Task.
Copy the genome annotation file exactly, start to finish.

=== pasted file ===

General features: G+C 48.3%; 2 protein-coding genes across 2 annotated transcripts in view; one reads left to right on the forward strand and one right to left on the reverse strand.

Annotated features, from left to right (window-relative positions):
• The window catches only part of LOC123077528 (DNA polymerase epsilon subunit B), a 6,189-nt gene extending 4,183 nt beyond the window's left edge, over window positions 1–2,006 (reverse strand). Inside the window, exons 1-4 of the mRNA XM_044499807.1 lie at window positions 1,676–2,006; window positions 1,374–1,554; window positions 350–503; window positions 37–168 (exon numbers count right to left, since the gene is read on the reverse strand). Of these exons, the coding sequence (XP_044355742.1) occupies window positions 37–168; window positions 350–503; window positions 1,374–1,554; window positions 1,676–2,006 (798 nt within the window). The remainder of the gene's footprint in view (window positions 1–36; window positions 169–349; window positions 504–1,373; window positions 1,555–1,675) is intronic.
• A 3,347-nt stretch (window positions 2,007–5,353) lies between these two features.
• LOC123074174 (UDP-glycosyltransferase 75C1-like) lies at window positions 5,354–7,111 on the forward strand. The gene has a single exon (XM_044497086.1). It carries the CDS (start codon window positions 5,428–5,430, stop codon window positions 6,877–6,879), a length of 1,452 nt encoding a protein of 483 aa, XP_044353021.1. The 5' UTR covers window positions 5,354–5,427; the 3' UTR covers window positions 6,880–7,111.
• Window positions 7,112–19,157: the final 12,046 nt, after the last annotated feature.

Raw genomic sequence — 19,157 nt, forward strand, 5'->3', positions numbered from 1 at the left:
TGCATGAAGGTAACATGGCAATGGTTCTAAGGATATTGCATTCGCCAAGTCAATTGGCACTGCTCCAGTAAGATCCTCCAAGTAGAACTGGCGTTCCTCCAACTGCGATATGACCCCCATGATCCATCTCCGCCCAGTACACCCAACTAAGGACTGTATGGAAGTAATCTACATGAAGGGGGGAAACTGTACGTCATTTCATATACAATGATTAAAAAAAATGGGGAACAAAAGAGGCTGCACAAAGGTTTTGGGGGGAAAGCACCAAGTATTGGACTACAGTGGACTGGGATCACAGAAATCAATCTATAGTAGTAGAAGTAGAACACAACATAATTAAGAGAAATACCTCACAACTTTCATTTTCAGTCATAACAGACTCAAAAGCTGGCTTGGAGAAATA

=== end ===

General features: G+C 48.3%; 2 protein-coding genes across 2 annotated transcripts in view; one reads left to right on the forward strand and one right to left on the reverse strand.

Annotated features, from left to right (window-relative positions):
• The window catches only part of LOC123077528 (DNA polymerase epsilon subunit B), a 6,189-nt gene extending 4,183 nt beyond the window's left edge, over window positions 1–2,006 (reverse strand). Inside the window, exons 1-4 of the mRNA XM_044499807.1 lie at window positions 1,676–2,006; window positions 1,374–1,554; window positions 350–503; window positions 37–168 (exon numbers count right to left, since the gene is read on the reverse strand). Of these exons, the coding sequence (XP_044355742.1) occupies window positions 37–168; window positions 350–503; window positions 1,374–1,554; window positions 1,676–2,006 (798 nt within the window). The remainder of the gene's footprint in view (window positions 1–36; window positions 169–349; window positions 504–1,373; window positions 1,555–1,675) is intronic.
• A 3,347-nt stretch (window positions 2,007–5,353) lies between these two features.
• LOC123074174 (UDP-glycosyltransferase 75C1-like) lies at window positions 5,354–7,111 on the forward strand. The gene has a single exon (XM_044497086.1). It carries the CDS (start codon window positions 5,428–5,430, stop codon window positions 6,877–6,879), a length of 1,452 nt encoding a protein of 483 aa, XP_044353021.1. The 5' UTR covers window positions 5,354–5,427; the 3' UTR covers window positions 6,880–7,111.
• Window positions 7,112–19,157: the final 12,046 nt, after the last annotated feature.

Raw genomic sequence — 19,157 nt, forward strand, 5'->3', positions numbered from 1 at the left:
TGCATGAAGGTAACATGGCAATGGTTCTAAGGATATTGCATTCGCCAAGTCAATTGGCACTGCTCCAGTAAGATCCTCCAAGTAGAACTGGCGTTCCTCCAACTGCGATATGACCCCCATGATCCATCTCCGCCCAGTACACCCAACTAAGGACTGTATGGAAGTAATCTACATGAAGGGGGGAAACTGTACGTCATTTCATATACAATGATTAAAAAAAATGGGGAACAAAAGAGGCTGCACAAAGGTTTTGGGGGGAAAGCACCAAGTATTGGACTACAGTGGACTGGGATCACAGAAATCAATCTATAGTAGTAGAAGTAGAACACAACATAATTAAGAGAAATACCTCACAACTTTCATTTTCAGTCATAACAGACTCAAAAGCTGGCTTGGAGAAATA